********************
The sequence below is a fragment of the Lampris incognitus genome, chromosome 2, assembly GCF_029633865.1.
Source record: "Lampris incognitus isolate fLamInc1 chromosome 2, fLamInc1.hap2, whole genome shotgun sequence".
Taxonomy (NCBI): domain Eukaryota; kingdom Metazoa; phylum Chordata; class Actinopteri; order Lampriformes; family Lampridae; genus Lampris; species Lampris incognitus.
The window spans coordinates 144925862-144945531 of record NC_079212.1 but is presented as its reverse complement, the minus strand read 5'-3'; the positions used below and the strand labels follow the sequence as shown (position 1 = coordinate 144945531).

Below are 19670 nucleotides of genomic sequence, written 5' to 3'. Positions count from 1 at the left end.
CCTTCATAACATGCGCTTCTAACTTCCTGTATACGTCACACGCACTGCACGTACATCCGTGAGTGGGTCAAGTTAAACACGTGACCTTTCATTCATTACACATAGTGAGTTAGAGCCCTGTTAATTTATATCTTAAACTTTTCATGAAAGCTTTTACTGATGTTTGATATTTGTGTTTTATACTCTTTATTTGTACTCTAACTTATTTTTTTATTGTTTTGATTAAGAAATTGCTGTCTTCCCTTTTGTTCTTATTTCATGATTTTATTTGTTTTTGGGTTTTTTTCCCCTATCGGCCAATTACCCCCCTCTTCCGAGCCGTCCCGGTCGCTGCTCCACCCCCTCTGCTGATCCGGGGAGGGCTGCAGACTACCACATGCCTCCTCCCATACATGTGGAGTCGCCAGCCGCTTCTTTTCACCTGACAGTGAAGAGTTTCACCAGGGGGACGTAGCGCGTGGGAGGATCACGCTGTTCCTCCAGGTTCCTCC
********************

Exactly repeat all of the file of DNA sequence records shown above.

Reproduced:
The sequence below is a fragment of the Lampris incognitus genome, chromosome 2, assembly GCF_029633865.1.
Source record: "Lampris incognitus isolate fLamInc1 chromosome 2, fLamInc1.hap2, whole genome shotgun sequence".
Taxonomy (NCBI): domain Eukaryota; kingdom Metazoa; phylum Chordata; class Actinopteri; order Lampriformes; family Lampridae; genus Lampris; species Lampris incognitus.
The window spans coordinates 144925862-144945531 of record NC_079212.1 but is presented as its reverse complement, the minus strand read 5'-3'; the positions used below and the strand labels follow the sequence as shown (position 1 = coordinate 144945531).

Below are 19670 nucleotides of genomic sequence, written 5' to 3'. Positions count from 1 at the left end.
CCTTCATAACATGCGCTTCTAACTTCCTGTATACGTCACACGCACTGCACGTACATCCGTGAGTGGGTCAAGTTAAACACGTGACCTTTCATTCATTACACATAGTGAGTTAGAGCCCTGTTAATTTATATCTTAAACTTTTCATGAAAGCTTTTACTGATGTTTGATATTTGTGTTTTATACTCTTTATTTGTACTCTAACTTATTTTTTTATTGTTTTGATTAAGAAATTGCTGTCTTCCCTTTTGTTCTTATTTCATGATTTTATTTGTTTTTGGGTTTTTTTCCCCTATCGGCCAATTACCCCCCTCTTCCGAGCCGTCCCGGTCGCTGCTCCACCCCCTCTGCTGATCCGGGGAGGGCTGCAGACTACCACATGCCTCCTCCCATACATGTGGAGTCGCCAGCCGCTTCTTTTCACCTGACAGTGAAGAGTTTCACCAGGGGGACGTAGCGCGTGGGAGGATCACGCTGTTCCTCCAGGTTCCTCC